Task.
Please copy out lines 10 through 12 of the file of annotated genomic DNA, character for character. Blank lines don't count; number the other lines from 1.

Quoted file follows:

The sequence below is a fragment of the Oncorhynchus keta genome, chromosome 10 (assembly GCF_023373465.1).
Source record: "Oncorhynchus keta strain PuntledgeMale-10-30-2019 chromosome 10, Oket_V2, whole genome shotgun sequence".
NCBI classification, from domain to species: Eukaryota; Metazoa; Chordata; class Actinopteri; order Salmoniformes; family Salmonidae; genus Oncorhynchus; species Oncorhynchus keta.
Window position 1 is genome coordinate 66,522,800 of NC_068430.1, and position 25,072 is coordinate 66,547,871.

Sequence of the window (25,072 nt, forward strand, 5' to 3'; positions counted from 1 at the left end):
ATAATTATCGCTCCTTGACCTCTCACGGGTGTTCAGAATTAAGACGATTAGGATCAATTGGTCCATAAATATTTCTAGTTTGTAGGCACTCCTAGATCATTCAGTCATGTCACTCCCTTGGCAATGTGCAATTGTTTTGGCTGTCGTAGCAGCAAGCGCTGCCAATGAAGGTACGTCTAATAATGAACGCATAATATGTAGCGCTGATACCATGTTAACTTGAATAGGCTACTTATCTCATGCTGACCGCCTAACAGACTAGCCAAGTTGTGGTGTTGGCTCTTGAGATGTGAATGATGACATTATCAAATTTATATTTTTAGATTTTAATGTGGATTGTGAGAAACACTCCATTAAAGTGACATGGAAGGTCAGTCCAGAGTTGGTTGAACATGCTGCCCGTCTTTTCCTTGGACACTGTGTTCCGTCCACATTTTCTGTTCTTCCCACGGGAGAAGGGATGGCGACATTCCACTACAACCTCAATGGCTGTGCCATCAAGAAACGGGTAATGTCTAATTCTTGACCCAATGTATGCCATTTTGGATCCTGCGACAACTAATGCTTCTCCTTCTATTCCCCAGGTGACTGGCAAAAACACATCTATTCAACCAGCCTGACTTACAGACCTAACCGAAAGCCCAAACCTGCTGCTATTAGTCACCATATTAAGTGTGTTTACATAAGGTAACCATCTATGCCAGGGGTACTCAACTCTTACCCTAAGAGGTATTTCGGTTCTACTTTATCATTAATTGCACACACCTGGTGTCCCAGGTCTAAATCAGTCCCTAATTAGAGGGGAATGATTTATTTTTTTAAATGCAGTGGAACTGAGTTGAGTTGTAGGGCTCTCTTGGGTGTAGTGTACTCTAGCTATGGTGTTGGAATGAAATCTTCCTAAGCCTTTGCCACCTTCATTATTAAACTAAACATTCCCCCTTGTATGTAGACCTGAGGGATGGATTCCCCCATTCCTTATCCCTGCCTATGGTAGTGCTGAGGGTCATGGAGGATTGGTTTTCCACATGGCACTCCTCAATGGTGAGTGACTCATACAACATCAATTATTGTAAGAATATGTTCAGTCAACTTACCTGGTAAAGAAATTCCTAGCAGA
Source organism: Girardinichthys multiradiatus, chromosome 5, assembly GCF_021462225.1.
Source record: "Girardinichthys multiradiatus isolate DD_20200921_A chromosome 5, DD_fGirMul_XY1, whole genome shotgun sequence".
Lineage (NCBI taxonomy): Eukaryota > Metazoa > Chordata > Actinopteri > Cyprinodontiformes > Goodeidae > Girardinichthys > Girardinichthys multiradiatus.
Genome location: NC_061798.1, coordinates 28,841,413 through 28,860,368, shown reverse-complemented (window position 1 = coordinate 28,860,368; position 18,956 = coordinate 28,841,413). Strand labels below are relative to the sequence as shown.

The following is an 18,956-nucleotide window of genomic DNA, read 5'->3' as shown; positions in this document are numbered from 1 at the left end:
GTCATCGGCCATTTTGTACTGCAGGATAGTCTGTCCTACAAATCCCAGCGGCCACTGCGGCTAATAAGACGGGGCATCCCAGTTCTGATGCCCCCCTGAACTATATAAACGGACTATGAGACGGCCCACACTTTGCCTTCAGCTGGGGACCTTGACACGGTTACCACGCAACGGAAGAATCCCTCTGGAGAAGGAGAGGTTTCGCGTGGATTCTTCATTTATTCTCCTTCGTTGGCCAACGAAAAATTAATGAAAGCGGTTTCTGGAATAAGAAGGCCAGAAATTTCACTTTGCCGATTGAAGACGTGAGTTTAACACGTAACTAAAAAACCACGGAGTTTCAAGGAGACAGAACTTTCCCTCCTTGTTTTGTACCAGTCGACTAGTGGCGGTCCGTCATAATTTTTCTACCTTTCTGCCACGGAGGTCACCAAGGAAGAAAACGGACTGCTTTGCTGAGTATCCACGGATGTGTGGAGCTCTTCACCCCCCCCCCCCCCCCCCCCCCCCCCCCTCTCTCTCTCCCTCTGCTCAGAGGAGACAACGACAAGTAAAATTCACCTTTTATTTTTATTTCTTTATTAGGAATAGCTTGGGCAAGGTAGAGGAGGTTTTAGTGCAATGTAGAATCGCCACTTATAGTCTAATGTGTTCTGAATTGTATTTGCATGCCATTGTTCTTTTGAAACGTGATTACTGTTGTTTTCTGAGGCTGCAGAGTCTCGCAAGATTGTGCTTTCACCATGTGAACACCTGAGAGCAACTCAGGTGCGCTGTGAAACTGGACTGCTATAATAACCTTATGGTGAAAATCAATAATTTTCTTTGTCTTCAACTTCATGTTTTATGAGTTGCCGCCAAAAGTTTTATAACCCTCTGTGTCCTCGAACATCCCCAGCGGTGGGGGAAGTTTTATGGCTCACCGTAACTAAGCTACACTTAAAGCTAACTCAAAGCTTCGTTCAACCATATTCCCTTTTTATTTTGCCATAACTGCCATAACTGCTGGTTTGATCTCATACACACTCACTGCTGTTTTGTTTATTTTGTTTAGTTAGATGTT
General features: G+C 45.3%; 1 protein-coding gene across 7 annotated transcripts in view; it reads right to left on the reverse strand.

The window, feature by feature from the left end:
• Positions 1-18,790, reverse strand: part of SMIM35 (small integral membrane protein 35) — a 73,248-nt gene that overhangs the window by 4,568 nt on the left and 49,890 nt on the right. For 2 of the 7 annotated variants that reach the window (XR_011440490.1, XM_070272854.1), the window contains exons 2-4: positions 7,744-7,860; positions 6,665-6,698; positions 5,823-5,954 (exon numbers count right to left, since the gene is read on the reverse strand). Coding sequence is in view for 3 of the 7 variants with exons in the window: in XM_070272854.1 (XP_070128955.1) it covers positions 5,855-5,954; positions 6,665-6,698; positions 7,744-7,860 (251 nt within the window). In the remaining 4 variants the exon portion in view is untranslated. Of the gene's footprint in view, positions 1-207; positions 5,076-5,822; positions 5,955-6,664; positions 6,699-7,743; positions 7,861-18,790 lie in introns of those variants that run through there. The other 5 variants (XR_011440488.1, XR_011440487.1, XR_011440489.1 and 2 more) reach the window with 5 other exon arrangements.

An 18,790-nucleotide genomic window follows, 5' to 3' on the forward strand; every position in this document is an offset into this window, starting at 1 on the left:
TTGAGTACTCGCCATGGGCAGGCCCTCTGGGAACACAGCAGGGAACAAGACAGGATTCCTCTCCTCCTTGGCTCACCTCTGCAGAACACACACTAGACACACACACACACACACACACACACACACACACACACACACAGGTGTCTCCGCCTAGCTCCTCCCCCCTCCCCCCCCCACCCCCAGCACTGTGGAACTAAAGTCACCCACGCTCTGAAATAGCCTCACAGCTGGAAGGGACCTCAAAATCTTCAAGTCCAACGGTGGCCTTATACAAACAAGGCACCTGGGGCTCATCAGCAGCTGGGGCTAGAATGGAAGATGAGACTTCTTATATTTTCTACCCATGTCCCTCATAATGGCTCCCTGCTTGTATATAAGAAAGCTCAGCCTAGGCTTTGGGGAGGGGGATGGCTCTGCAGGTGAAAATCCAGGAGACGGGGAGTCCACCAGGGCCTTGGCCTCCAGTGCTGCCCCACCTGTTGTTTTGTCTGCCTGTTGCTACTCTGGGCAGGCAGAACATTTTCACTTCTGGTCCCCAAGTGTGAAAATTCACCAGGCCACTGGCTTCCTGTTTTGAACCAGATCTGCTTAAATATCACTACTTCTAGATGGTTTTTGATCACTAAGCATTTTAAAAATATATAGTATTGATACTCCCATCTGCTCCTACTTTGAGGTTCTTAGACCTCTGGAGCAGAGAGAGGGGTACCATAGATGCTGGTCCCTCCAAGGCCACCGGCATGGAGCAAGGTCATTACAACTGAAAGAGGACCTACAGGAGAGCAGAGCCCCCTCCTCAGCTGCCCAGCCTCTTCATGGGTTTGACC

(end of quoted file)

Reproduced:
Genome location: NC_061798.1, coordinates 28,841,413 through 28,860,368, shown reverse-complemented (window position 1 = coordinate 28,860,368; position 18,956 = coordinate 28,841,413). Strand labels below are relative to the sequence as shown.

The following is an 18,956-nucleotide window of genomic DNA, read 5'->3' as shown; positions in this document are numbered from 1 at the left end:
GTCATCGGCCATTTTGTACTGCAGGATAGTCTGTCCTACAAATCCCAGCGGCCACTGCGGCTAATAAGACGGGGCATCCCAGTTCTGATGCCCCCCTGAACTATATAAACGGACTATGAGACGGCCCACACTTTGCCTTCAGCTGGGGACCTTGACACGGTTACCACGCAACGGAAGAATCCCTCTGGAGAAGGAGAGGTTTCGCGTGGATTCTTCATTTATTCTCCTTCGTTGGCCAACGAAAAATTAATGAAAGCGGTTTCTGGAATAAGAAGGCCAGAAATTTCACTTTGCCGATTGAAGACGTGAGTTTAACACGTAACTAAAAAACCACGGAGTTTCAAGGAGACAGAACTTTCCCTCCTTGTTTTGTACCAGTCGACTAGTGGCGGTCCGTCATAATTTTTCTACCTTTCTGCCACGGAGGTCACCAAGGAAGAAAACGGACTGCTTTGCTGAGTATCCACGGATGTGTGGAGCTCTTCACCCCCCCCCCCCCCCCCCCCCCCCCCCCTCTCTCTCTCCCTCTGCTCAGAGGAGACAACGACAAGTAAAATTCACCTTTTATTTTTATTTCTTTATTAGGAATAGCTTGGGCAAGGTAGAGGAGGTTTTAGTGCAATGTAGAATCGCCACTTATAGTCTAATGTGTTCTGAATTGTATTTGCATGCCATTGTTCTTTTGAAACGTGATTACTGTTGTTTTCTGAGGCTGCAGAGTCTCGCAAGATTGTGCTTTCACCATGTGAACACCTGAGAGCAACTCAGGTGCGCTGTGAAACTGGACTGCTATAATAACCTTATGGTGAAAATCAATAATTTTCTTTGTCTTCAACTTCATGTTTTATGAGTTGCCGCCAAAAGTTTTATAACCCTCTGTGTCCTCGAACATCCCCAGCGGTGGGGGAAGTTTTATGGCTCACCGTAACTAAGCTACACTTAAAGCTAACTCAAAGCTTCGTTCAACCATATTCCCTTTTTATTTTGCCATAACTGCCATAACTGCTGGTTTGATCTCATACACACTCACTGCTGTTTTGTTTATTTTGTTTAGTTAGATGTT